By Meaghan E. Murphy, Esq.
On Monday afternoon, following a concerning increase in COVID-19 cases and hospitalizations in Massachusetts, Governor Charlie Baker announced a series of executive orders affecting the Commonwealth’s reopening plans. According to Gov. Baker, these changes are designed to further limit activities that could lead to COVID-19 transmission. The changes are effective Friday, November 6, and undoubtedly will impact employers throughout Massachusetts.
Under one of the orders, certain businesses must close every night by 9:30 p.m. This includes restaurants (although takeout and delivery are still permitted), liquor stores, entertainment venues, indoor and outdoor recreational facilities, personal services, fitness centers and health clubs, and museums and similar facilities. Sales of liquor, including at a grocery store, and adult-use cannabis are prohibited after 9:30 p.m. The 9:30 p.m. closure requirement is aligned with the Stay At Home Advisory advising individuals to stay at home between the hours of 10 p.m. and 5 a.m.
The order states that while these businesses must be closed to the public by 9:30 p.m. to allow people to get home before 10 p.m., they can keep their premises open to employees and other workers and otherwise conduct business activities and operations. That means individuals are not subject to the 10 p.m. to 5 a.m. stay-at-home advisory if they are working (or presumably traveling to or from work), and employers can continue to schedule workers for work during those hours.
Under another order, Gov. Baker announced material changes to mask or face covering requirements. All persons over age 5 must wear a mask or cloth face covering in public locations, even where they are able to maintain 6 feet of distance from others. Public locations include the following:
[A]ny place open to the public including, without limitation, grocery stores, pharmacies, and other retail stores; public transportation, taxis, livery, and other ridesharing vehicles; public streets and ways; and any location that hosts indoor or outdoor events or performances. Masks or cloth face coverings are also required when in a carpool with non-household members.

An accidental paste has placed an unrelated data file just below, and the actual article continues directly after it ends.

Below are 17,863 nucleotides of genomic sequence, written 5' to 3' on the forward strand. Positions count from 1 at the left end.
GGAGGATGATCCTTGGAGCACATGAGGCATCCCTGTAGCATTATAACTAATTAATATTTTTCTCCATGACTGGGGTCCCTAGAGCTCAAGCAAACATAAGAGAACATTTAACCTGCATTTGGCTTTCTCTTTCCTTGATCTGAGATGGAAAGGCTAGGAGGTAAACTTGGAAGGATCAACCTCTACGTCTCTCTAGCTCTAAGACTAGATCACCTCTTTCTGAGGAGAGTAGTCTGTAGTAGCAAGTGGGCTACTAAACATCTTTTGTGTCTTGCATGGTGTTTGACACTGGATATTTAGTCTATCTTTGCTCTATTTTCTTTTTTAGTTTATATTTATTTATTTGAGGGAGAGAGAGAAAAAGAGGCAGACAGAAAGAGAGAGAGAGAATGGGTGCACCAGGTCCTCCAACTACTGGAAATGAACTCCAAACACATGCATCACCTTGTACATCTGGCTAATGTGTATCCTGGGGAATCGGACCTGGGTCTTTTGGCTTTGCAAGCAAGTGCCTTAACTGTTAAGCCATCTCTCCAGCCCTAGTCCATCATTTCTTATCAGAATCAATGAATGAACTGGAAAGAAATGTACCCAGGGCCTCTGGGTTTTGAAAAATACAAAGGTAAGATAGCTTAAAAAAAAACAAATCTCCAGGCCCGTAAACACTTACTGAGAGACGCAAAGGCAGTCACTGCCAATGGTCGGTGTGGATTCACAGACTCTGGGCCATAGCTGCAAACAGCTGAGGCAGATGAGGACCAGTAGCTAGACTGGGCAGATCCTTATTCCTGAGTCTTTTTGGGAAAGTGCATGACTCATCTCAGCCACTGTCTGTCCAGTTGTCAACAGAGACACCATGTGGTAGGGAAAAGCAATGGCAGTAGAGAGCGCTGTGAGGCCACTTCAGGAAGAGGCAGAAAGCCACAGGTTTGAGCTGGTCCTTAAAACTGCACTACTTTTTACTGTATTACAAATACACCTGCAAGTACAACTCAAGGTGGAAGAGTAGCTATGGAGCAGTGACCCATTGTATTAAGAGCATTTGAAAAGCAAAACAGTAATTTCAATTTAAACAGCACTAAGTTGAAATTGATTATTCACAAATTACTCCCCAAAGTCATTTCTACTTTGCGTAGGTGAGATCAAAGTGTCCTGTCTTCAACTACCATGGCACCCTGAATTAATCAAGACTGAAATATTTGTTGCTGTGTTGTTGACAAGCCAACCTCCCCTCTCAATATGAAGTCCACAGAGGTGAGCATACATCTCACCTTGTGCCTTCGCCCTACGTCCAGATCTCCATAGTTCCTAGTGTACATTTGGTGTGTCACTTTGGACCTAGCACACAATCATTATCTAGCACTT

The order allows an exception for, among other things, persons who cannot wear a mask or face-covering due to a medical or disabling condition. Employers can now require employees who claim they cannot wear a face-covering due to a medical or disabling condition to provide proof of such condition. Absent such a claim by an employee, employers open to the public should require employees to wear masks at the workplace at all times, regardless of whether they are able to socially distance. That includes in company vehicles (or personal vehicles driven for company business) if an employee is riding with a non-household member. The order further states that a business may decline entry to an individual who refuses to wear a mask or cloth face covering for non-medical reasons.
Gov. Baker also limited gathering/event sizes, including those at private residences. State and local authorities are authorized to enforce the orders. An individual who fails to comply with parts of the orders could be issued in a civil fine of up to $500 per violation. Businesses with liquor licenses that violate the orders risk jeopardizing their liquor licenses.
As you’ve likely seen in the news recently, the number of new cases across the entire country have surged to record levels leading other states to take similar action.
In neighboring Connecticut, Governor Lamont announced this week that the state would be rolling back some of the openings under Phase 3 in what he called “Phase 2.1.” The changes are also expected to take effect Friday, November 6, and more details are promised later this week. Connecticut similarly modified restrictions on restaurants, entertainment venues, and gathering/event sizes. For example, restaurants, except as to takeout and delivery, must be closed by 9:30 p.m.
Governor Lamont also announced additional recommendations aimed at businesses:
- Employers should maximize work from home
- Non-essential business travel should be cancelled or postponed
- He encouraged those 60 or older, or those who are high risk, to take extra precautions.
- He encouraged everyone to stay at home from 10 p.m. to 5 a.m.
- Events and gatherings should end by 9:30 p.m.
We may continue to see Massachusetts and other states roll back or pause reopening plans due to the spike in COVID-19 cases in an effort to slow its transmission.